Most great teams are marked by a great flyhalf. A truly great Springbok team will be marked by Fourie du Preez.
The Bok scrumhalf produced another match-winning performance in Saturday’s 32-25 victory over the Wallabies. Sharp decision making, accurate kicking and that beautiful pass were all on show.
Over a 50-Test period, Du Preez has proved himself to be a rare blend of natural talent and unnatural application.
Eddie Jones told keo.co.za earlier in the week that Australia and New Zealand would employ the same strategy if they had the players. Everybody thought he referred exclusively to the behemoths masquerading as South African forwards, not the diminutive and unassuming figure wearing No 9. Would Graham Henry or Robbie Deans alter their thinking if they had Du Preez at their disposal?
He’s won every medal possible with the Bulls and Boks, and you get the feeling that if Du Preez stays fit up until and including the 2011 World Cup, South Africa could set another precedent in defending their world title.
The kick-chase strategy wouldn’t boast its recent success had one of Du Preez’s understudies been directing proceedings. As seen for the Stormers, Ricky Januarie is not nearly accurate enough as a kicking scrumhalf. Ruan Pienaar would be an option, but where he falls short is his inability to control proceedings like the Bok incumbent.
While they have him, the Boks should cherish him. He’s been the key man in this year’s Tri-Nations campaign just as he was one of the most influential figures at the 2007 World Cup. When the Boks officially capture the Tri-Nations crown, he should be the first to take a bow.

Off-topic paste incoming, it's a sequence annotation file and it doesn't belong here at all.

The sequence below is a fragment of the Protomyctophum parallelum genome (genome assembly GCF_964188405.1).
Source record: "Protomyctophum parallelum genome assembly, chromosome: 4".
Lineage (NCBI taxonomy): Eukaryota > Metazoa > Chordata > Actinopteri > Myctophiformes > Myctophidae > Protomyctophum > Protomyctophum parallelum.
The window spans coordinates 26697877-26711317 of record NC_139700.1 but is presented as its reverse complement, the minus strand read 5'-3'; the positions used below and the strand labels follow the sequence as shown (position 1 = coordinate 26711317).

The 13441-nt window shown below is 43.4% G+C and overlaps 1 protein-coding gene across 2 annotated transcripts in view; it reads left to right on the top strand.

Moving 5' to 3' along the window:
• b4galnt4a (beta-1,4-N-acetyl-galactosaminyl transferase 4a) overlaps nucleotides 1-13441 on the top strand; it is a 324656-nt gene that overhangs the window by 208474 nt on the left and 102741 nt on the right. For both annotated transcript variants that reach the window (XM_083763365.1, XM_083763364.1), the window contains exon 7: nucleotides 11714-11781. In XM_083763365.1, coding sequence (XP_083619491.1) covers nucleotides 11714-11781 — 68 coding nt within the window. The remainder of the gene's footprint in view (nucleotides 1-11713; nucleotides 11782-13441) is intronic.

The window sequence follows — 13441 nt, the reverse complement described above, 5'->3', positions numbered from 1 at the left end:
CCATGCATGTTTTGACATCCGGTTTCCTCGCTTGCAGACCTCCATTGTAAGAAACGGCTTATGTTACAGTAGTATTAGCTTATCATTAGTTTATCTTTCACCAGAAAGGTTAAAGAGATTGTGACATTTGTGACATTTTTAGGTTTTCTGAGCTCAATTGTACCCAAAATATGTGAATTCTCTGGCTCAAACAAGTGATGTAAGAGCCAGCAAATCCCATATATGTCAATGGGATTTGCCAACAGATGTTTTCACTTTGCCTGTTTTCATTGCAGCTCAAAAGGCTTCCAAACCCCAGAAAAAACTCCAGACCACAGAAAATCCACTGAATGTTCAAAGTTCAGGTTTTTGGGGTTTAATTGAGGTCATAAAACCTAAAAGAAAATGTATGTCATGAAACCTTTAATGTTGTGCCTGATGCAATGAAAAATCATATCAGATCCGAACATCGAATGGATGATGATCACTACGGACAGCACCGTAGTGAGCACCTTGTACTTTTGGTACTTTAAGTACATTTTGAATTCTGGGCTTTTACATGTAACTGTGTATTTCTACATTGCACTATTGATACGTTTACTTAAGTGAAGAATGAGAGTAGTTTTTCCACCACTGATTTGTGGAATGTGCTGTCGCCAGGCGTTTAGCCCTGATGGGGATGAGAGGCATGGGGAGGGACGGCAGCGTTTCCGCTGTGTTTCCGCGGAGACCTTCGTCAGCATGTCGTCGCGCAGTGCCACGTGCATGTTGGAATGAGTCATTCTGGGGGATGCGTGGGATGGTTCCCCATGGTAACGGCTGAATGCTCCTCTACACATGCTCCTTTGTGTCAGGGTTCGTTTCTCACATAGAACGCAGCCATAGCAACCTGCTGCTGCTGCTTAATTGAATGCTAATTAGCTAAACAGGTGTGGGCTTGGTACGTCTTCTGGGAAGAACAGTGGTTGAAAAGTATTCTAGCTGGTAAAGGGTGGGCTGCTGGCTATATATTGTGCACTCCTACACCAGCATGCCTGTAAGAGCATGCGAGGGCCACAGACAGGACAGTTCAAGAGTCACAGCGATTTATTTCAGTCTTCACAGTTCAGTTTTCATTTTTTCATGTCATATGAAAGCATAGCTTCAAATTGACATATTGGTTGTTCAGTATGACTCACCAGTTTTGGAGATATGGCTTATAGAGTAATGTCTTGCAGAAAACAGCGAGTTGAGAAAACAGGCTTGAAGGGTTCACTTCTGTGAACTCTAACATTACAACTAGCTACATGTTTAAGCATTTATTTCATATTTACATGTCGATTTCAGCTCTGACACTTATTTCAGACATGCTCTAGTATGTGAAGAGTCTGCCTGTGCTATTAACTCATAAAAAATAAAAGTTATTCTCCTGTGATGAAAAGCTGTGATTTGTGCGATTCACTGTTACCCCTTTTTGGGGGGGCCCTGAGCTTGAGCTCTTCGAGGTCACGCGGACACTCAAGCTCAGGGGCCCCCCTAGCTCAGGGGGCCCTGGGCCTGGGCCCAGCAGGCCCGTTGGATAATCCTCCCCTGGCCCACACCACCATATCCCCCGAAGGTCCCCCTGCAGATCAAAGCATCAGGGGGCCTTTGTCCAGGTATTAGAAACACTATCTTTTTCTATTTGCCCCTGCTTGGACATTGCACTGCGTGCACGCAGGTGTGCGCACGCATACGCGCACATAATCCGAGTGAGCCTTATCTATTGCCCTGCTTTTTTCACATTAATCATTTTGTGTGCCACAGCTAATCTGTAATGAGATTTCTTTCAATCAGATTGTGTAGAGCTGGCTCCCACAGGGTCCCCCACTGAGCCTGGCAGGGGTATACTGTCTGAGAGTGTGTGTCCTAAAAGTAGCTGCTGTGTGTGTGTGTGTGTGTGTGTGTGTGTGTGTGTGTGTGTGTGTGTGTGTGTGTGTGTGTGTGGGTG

Lachie Turner will be having nightmares after Saturday’s game. So too Richard Brown. The former was exposed when Du Preez’s high-hanging was knocked on, and Bryan Habana scored from that bumble. The latter made several errors from Du Preez kicks, and South Africa earned some great field position as a result.
The Boks’ first two tries should never have come as a surprise, although some sectors have described their efforts in Perth as more expansively-inclined. They got themselves into position, and when the hosts’ impeded, Du Preez merely took his opportunity. They found themselves in a favourable position again, and from a strong scrum, Jaque Fourie sliced through a porous Aussie defensive line to score under the posts.
It’s hardly expansive rugby when you kick from your own half to win field position and then attack from within opposition territory. Coaches and players who have a handle on the new laws have preached this from the get-go. Running rugby is not dead, it just needs to be played in opposition territory.
As mentioned, the Boks’ third try was a product of Du Preez’s accurate garryowen. Kicked from within the Boks’ half, this up-and-under was successfully chased by Jean de Villiers who forced Hynes into error. Habana arrived at the right place at the right time.
Du Preez was involved in the fourth try when he wrapped around the Bok attack to put Habana through for his second. It shouldn’t surprise this was scored from deep within Aussie territory.
Where some reports have been right is that the Boks looked to play more expansively. They took more unnecessary risks, and against a better team, they would have been punished.
After moving to a 12-0 lead, they tried to run it from their own 22. The result? A 50-50 offload to Heinrich Brussow was spilled forward, and what should have been a routine catch and clearance from the lineout was turned into a prime attacking opportunity for the Wallabies.
It’s not the first time the Boks have made the mistake of shifting mindset. The game at Newlands saw South Africa replicating the haphazard brand of 2008 while the Wallabies had 13 men on the field. They had an opportunity to rack up 50 points but a lack of structure proved their undoing.
Hopefully the Boks will have learned their lesson from these lapses. When they play to their strengths, they prosper. In other words, if they focus on pummeling the opposition forwards into submission and then asking Du Preez to boot upfield, they’ll always benefit. When they attack from within opposition territory, they have the potential to score some beautiful tries.
The Tri-Nations is all but in the bag, but the Boks can be better. They should take this as a massive compliment.
By Jon Cardinelli